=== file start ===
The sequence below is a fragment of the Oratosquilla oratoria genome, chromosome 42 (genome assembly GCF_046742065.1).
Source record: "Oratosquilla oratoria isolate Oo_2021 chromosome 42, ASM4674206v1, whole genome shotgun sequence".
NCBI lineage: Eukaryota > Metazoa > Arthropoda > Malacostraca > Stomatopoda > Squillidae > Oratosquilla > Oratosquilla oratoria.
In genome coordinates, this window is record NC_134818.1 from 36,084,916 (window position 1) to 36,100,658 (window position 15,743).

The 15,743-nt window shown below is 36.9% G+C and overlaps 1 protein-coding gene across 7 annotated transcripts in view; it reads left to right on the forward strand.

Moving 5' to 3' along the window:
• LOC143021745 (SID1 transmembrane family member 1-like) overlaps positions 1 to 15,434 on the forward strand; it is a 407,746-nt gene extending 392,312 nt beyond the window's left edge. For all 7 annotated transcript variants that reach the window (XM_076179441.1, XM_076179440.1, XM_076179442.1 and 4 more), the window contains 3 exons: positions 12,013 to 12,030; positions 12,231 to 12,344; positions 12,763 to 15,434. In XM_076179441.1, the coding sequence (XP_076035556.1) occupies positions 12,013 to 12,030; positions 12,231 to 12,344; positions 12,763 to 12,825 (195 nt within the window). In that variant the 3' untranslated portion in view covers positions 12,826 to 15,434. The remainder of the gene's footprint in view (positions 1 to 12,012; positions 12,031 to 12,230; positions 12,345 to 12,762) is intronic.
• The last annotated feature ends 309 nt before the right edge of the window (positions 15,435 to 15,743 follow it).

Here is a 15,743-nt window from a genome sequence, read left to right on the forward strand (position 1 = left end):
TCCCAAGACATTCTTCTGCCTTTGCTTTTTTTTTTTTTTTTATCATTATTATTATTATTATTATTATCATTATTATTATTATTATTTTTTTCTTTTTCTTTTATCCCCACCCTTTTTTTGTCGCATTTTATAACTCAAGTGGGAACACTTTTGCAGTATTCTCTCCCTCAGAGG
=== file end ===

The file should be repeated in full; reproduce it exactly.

The sequence below is a fragment of the Oratosquilla oratoria genome, chromosome 42 (genome assembly GCF_046742065.1).
Source record: "Oratosquilla oratoria isolate Oo_2021 chromosome 42, ASM4674206v1, whole genome shotgun sequence".
NCBI lineage: Eukaryota > Metazoa > Arthropoda > Malacostraca > Stomatopoda > Squillidae > Oratosquilla > Oratosquilla oratoria.
In genome coordinates, this window is record NC_134818.1 from 36,084,916 (window position 1) to 36,100,658 (window position 15,743).

The 15,743-nt window shown below is 36.9% G+C and overlaps 1 protein-coding gene across 7 annotated transcripts in view; it reads left to right on the forward strand.

Moving 5' to 3' along the window:
• LOC143021745 (SID1 transmembrane family member 1-like) overlaps positions 1 to 15,434 on the forward strand; it is a 407,746-nt gene extending 392,312 nt beyond the window's left edge. For all 7 annotated transcript variants that reach the window (XM_076179441.1, XM_076179440.1, XM_076179442.1 and 4 more), the window contains 3 exons: positions 12,013 to 12,030; positions 12,231 to 12,344; positions 12,763 to 15,434. In XM_076179441.1, the coding sequence (XP_076035556.1) occupies positions 12,013 to 12,030; positions 12,231 to 12,344; positions 12,763 to 12,825 (195 nt within the window). In that variant the 3' untranslated portion in view covers positions 12,826 to 15,434. The remainder of the gene's footprint in view (positions 1 to 12,012; positions 12,031 to 12,230; positions 12,345 to 12,762) is intronic.
• The last annotated feature ends 309 nt before the right edge of the window (positions 15,435 to 15,743 follow it).

Here is a 15,743-nt window from a genome sequence, read left to right on the forward strand (position 1 = left end):
TCCCAAGACATTCTTCTGCCTTTGCTTTTTTTTTTTTTTTTATCATTATTATTATTATTATTATTATCATTATTATTATTATTATTTTTTTCTTTTTCTTTTATCCCCACCCTTTTTTTGTCGCATTTTATAACTCAAGTGGGAACACTTTTGCAGTATTCTCTCCCTCAGAGG